Millie explained recently what etymology means, and fitting to this week’s theme of Jump! Into Biology, we are are asking ‘where did the word butterfly come from?’.
Who hasn’t seen a butterfly flitting by and enjoyed seeing the flutter of its wings? But have you ever considered why it came to be called “butterfly”? Perhaps you have wondered whether there used to be a large number of yellow, butter-coloured butterflies who gave their name to the whole species?
Well, there is a nice little story attached to the name of the butterfly. In the past, there was a general belief that butterflies ate milk and butter. This probably came about because of the way that flies hover over any food at all that’s left out, and butterflies may have been seen hovering over uncovered pails of milk and butter. Not only that, but this belief developed to encompass the idea that butterflies were either sent out by witches to steal butter, or were in fact, witches themselves, disguised as butterflies. Quite why the witches were out to steal the butter, we don’t know!
Have you ever visited Egypt? Or even just travelled in your imagination to see the pyramids and the Sphinx? Well, now we are going to travel back in time along the path of the word itself, to see where it came from.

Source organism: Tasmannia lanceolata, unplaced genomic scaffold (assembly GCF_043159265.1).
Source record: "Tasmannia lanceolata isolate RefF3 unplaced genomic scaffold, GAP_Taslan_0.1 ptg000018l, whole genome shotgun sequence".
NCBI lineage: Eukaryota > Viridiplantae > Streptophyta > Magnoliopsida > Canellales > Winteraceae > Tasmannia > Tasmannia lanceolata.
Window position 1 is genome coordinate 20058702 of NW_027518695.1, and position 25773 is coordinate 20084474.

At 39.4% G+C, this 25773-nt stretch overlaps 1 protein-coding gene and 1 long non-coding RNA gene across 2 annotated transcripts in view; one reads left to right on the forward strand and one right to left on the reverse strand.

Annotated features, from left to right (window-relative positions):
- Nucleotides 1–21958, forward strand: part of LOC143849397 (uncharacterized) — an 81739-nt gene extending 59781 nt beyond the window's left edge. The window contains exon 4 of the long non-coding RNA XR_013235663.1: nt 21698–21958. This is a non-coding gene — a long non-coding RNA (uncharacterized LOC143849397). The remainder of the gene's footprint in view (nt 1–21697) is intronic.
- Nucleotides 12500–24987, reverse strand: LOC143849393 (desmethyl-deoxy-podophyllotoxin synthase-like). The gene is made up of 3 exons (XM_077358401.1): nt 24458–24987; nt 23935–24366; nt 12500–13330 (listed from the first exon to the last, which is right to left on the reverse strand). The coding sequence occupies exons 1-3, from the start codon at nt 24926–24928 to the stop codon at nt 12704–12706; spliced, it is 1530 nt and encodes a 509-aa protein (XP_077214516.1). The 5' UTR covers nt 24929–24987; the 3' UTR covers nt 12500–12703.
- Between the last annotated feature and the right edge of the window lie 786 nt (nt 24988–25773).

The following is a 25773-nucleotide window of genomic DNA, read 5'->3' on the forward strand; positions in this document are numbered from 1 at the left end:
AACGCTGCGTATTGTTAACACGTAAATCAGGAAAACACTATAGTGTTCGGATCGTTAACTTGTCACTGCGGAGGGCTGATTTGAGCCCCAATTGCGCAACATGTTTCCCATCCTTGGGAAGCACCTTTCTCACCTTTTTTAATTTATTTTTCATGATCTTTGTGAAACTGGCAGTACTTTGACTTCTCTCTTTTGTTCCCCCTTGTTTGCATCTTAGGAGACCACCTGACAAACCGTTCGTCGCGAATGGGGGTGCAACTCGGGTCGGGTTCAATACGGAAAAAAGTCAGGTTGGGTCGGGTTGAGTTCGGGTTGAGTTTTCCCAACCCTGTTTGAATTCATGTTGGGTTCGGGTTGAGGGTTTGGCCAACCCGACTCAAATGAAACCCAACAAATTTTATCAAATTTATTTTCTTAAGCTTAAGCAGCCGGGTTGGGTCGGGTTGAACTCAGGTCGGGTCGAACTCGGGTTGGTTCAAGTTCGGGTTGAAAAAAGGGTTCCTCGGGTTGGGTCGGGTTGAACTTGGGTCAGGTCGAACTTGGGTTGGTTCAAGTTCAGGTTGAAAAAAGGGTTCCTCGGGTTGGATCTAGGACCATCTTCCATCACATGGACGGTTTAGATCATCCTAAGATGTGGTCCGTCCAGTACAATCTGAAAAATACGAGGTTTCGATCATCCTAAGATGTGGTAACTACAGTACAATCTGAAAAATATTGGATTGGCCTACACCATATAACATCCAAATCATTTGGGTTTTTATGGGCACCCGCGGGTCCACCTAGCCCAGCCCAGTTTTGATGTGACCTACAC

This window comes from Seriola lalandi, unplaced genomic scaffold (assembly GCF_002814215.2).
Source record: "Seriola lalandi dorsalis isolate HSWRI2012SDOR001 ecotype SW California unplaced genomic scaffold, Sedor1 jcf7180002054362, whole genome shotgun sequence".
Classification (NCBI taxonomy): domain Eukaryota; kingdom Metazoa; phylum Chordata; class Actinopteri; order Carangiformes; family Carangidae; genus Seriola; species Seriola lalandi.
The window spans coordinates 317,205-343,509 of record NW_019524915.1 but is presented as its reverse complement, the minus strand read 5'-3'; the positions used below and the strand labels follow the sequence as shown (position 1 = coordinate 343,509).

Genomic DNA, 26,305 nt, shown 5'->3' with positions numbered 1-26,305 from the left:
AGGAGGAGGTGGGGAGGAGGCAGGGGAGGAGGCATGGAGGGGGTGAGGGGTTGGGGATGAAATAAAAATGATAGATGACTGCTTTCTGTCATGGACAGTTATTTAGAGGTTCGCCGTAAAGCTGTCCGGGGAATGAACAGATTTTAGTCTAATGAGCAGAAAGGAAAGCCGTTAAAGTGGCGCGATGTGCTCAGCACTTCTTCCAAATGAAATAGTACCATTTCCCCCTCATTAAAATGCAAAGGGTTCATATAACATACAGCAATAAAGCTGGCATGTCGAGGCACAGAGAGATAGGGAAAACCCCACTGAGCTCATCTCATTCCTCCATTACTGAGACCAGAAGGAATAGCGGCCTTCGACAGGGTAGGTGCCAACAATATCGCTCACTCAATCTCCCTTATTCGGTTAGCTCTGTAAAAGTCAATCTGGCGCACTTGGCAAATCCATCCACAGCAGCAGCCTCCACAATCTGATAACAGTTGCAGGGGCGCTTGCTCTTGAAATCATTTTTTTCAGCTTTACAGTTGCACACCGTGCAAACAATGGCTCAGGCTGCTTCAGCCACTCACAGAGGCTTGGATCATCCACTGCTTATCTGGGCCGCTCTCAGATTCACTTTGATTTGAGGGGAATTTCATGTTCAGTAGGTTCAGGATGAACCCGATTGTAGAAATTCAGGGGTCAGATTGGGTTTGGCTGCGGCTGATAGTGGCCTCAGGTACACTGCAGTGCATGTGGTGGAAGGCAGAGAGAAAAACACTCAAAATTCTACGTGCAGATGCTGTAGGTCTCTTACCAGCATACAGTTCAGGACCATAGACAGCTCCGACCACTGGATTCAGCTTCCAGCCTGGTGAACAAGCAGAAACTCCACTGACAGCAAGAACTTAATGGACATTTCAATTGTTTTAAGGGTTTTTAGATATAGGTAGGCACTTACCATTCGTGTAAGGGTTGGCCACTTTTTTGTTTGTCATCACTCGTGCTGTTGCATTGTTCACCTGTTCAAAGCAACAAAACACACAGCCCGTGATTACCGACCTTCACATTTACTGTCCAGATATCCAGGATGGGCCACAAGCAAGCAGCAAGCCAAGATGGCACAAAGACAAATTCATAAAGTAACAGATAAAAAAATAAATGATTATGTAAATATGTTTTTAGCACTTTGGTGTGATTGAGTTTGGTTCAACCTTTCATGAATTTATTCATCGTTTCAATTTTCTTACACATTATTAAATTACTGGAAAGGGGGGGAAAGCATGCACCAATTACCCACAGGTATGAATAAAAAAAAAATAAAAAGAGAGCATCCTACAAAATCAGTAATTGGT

What is the difference between introvert and extrovert? And which one are you?
What does an INTROVERT look like?
Introverts tend to be people who are most comfortable in their own company or spending time with a small, familiar group of friends. They are analytical in their thinking, like to have all of the available facts to hand before making a decision and are probably a little bit uncomfortable when forced into the limelight. Introverts think before they speak.
What does an EXTROVERT look like?
Extroverts, on the other hand, think as they speak! They’re happy to take centre stage, love to talk about anything and everything that comes to mind, are happy being part of a large group and make fast decisions. Extroverts are less happy in their own company and tend to get bored without someone around to keep them amused.
In short, introverts are often described as being energised by enjoying time spent alone with their thoughts, whereas extroverts recharge their batteries by being in a roomful of equally extroverted people!